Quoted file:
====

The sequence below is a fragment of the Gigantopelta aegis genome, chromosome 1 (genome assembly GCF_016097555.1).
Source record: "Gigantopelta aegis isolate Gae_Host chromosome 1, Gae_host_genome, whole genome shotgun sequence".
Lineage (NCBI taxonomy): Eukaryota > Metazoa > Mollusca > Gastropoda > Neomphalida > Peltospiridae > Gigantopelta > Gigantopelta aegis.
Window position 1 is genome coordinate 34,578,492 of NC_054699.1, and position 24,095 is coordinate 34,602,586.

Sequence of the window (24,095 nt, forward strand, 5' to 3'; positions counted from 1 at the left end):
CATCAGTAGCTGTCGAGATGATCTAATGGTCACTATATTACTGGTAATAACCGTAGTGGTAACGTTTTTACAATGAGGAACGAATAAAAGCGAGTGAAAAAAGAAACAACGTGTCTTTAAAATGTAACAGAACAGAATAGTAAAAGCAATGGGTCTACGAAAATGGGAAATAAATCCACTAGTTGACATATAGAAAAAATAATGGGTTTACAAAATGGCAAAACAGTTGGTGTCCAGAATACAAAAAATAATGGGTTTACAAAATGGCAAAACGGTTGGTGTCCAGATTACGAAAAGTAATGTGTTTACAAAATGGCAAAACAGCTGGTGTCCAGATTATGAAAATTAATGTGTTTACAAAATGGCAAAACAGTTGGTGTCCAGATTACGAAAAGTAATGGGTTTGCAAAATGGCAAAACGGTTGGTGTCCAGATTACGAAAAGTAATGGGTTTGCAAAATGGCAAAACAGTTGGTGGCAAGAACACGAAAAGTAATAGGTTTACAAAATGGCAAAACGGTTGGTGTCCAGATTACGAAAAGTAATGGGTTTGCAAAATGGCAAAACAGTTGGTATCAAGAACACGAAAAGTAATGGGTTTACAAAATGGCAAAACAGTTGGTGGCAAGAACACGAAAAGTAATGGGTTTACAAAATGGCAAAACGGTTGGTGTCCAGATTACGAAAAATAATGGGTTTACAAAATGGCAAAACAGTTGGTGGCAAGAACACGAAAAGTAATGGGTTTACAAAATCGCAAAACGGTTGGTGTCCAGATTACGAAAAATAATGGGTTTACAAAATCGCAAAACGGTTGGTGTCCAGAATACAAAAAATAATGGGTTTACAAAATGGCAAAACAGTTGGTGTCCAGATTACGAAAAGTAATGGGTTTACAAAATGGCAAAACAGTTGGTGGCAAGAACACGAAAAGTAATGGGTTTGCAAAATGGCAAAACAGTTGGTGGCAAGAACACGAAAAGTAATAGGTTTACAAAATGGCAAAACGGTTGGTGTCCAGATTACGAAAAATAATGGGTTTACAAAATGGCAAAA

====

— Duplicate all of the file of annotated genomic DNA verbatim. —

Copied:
The sequence below is a fragment of the Gigantopelta aegis genome, chromosome 1 (genome assembly GCF_016097555.1).
Source record: "Gigantopelta aegis isolate Gae_Host chromosome 1, Gae_host_genome, whole genome shotgun sequence".
Lineage (NCBI taxonomy): Eukaryota > Metazoa > Mollusca > Gastropoda > Neomphalida > Peltospiridae > Gigantopelta > Gigantopelta aegis.
Window position 1 is genome coordinate 34,578,492 of NC_054699.1, and position 24,095 is coordinate 34,602,586.

Sequence of the window (24,095 nt, forward strand, 5' to 3'; positions counted from 1 at the left end):
CATCAGTAGCTGTCGAGATGATCTAATGGTCACTATATTACTGGTAATAACCGTAGTGGTAACGTTTTTACAATGAGGAACGAATAAAAGCGAGTGAAAAAAGAAACAACGTGTCTTTAAAATGTAACAGAACAGAATAGTAAAAGCAATGGGTCTACGAAAATGGGAAATAAATCCACTAGTTGACATATAGAAAAAATAATGGGTTTACAAAATGGCAAAACAGTTGGTGTCCAGAATACAAAAAATAATGGGTTTACAAAATGGCAAAACGGTTGGTGTCCAGATTACGAAAAGTAATGTGTTTACAAAATGGCAAAACAGCTGGTGTCCAGATTATGAAAATTAATGTGTTTACAAAATGGCAAAACAGTTGGTGTCCAGATTACGAAAAGTAATGGGTTTGCAAAATGGCAAAACGGTTGGTGTCCAGATTACGAAAAGTAATGGGTTTGCAAAATGGCAAAACAGTTGGTGGCAAGAACACGAAAAGTAATAGGTTTACAAAATGGCAAAACGGTTGGTGTCCAGATTACGAAAAGTAATGGGTTTGCAAAATGGCAAAACAGTTGGTATCAAGAACACGAAAAGTAATGGGTTTACAAAATGGCAAAACAGTTGGTGGCAAGAACACGAAAAGTAATGGGTTTACAAAATGGCAAAACGGTTGGTGTCCAGATTACGAAAAATAATGGGTTTACAAAATGGCAAAACAGTTGGTGGCAAGAACACGAAAAGTAATGGGTTTACAAAATCGCAAAACGGTTGGTGTCCAGATTACGAAAAATAATGGGTTTACAAAATCGCAAAACGGTTGGTGTCCAGAATACAAAAAATAATGGGTTTACAAAATGGCAAAACAGTTGGTGTCCAGATTACGAAAAGTAATGGGTTTACAAAATGGCAAAACAGTTGGTGGCAAGAACACGAAAAGTAATGGGTTTGCAAAATGGCAAAACAGTTGGTGGCAAGAACACGAAAAGTAATAGGTTTACAAAATGGCAAAACGGTTGGTGTCCAGATTACGAAAAATAATGGGTTTACAAAATGGCAAAA